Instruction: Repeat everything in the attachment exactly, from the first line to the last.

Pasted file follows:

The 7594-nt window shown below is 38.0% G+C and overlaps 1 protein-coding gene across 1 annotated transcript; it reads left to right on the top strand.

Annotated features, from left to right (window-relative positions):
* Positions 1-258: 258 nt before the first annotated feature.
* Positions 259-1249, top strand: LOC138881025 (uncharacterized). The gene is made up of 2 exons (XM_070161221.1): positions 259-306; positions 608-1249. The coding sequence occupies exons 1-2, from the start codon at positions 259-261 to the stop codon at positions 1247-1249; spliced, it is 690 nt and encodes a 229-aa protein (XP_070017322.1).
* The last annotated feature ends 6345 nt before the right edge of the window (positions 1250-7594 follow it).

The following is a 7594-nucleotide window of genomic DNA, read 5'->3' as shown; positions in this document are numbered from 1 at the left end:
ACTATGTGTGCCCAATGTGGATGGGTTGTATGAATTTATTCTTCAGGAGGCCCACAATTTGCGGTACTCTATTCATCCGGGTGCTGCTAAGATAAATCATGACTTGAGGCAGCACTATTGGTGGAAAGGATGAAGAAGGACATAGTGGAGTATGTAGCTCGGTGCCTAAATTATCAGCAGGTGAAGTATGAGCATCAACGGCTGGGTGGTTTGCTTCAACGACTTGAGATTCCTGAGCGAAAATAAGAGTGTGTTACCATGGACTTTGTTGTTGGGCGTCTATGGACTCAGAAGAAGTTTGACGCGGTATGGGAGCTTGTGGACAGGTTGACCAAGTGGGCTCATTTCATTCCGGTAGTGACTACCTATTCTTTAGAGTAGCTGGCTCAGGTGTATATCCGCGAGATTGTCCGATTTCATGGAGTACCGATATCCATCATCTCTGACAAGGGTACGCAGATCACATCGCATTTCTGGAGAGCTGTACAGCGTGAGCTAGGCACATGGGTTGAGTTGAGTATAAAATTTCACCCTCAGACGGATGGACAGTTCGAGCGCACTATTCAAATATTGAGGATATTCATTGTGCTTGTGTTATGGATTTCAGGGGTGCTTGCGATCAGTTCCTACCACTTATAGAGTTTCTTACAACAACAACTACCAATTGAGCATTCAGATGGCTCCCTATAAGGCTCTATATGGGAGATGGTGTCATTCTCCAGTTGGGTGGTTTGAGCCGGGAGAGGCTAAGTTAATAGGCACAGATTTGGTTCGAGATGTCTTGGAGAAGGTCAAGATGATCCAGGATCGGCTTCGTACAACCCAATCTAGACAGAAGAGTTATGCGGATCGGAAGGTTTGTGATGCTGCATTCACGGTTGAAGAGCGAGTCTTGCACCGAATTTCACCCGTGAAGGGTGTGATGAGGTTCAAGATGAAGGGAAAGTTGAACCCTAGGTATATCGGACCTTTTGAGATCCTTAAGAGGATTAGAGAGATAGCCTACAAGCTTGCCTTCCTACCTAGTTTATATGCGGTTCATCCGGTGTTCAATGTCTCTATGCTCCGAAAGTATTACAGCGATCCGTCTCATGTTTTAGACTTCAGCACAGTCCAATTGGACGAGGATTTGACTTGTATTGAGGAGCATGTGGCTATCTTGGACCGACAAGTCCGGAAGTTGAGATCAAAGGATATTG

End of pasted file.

The 7594-nt window shown below is 38.0% G+C and overlaps 1 protein-coding gene across 1 annotated transcript; it reads left to right on the top strand.

Annotated features, from left to right (window-relative positions):
* Positions 1-258: 258 nt before the first annotated feature.
* Positions 259-1249, top strand: LOC138881025 (uncharacterized). The gene is made up of 2 exons (XM_070161221.1): positions 259-306; positions 608-1249. The coding sequence occupies exons 1-2, from the start codon at positions 259-261 to the stop codon at positions 1247-1249; spliced, it is 690 nt and encodes a 229-aa protein (XP_070017322.1).
* The last annotated feature ends 6345 nt before the right edge of the window (positions 1250-7594 follow it).

The following is a 7594-nucleotide window of genomic DNA, read 5'->3' as shown; positions in this document are numbered from 1 at the left end:
ACTATGTGTGCCCAATGTGGATGGGTTGTATGAATTTATTCTTCAGGAGGCCCACAATTTGCGGTACTCTATTCATCCGGGTGCTGCTAAGATAAATCATGACTTGAGGCAGCACTATTGGTGGAAAGGATGAAGAAGGACATAGTGGAGTATGTAGCTCGGTGCCTAAATTATCAGCAGGTGAAGTATGAGCATCAACGGCTGGGTGGTTTGCTTCAACGACTTGAGATTCCTGAGCGAAAATAAGAGTGTGTTACCATGGACTTTGTTGTTGGGCGTCTATGGACTCAGAAGAAGTTTGACGCGGTATGGGAGCTTGTGGACAGGTTGACCAAGTGGGCTCATTTCATTCCGGTAGTGACTACCTATTCTTTAGAGTAGCTGGCTCAGGTGTATATCCGCGAGATTGTCCGATTTCATGGAGTACCGATATCCATCATCTCTGACAAGGGTACGCAGATCACATCGCATTTCTGGAGAGCTGTACAGCGTGAGCTAGGCACATGGGTTGAGTTGAGTATAAAATTTCACCCTCAGACGGATGGACAGTTCGAGCGCACTATTCAAATATTGAGGATATTCATTGTGCTTGTGTTATGGATTTCAGGGGTGCTTGCGATCAGTTCCTACCACTTATAGAGTTTCTTACAACAACAACTACCAATTGAGCATTCAGATGGCTCCCTATAAGGCTCTATATGGGAGATGGTGTCATTCTCCAGTTGGGTGGTTTGAGCCGGGAGAGGCTAAGTTAATAGGCACAGATTTGGTTCGAGATGTCTTGGAGAAGGTCAAGATGATCCAGGATCGGCTTCGTACAACCCAATCTAGACAGAAGAGTTATGCGGATCGGAAGGTTTGTGATGCTGCATTCACGGTTGAAGAGCGAGTCTTGCACCGAATTTCACCCGTGAAGGGTGTGATGAGGTTCAAGATGAAGGGAAAGTTGAACCCTAGGTATATCGGACCTTTTGAGATCCTTAAGAGGATTAGAGAGATAGCCTACAAGCTTGCCTTCCTACCTAGTTTATATGCGGTTCATCCGGTGTTCAATGTCTCTATGCTCCGAAAGTATTACAGCGATCCGTCTCATGTTTTAGACTTCAGCACAGTCCAATTGGACGAGGATTTGACTTGTATTGAGGAGCATGTGGCTATCTTGGACCGACAAGTCCGGAAGTTGAGATCAAAGGATATTG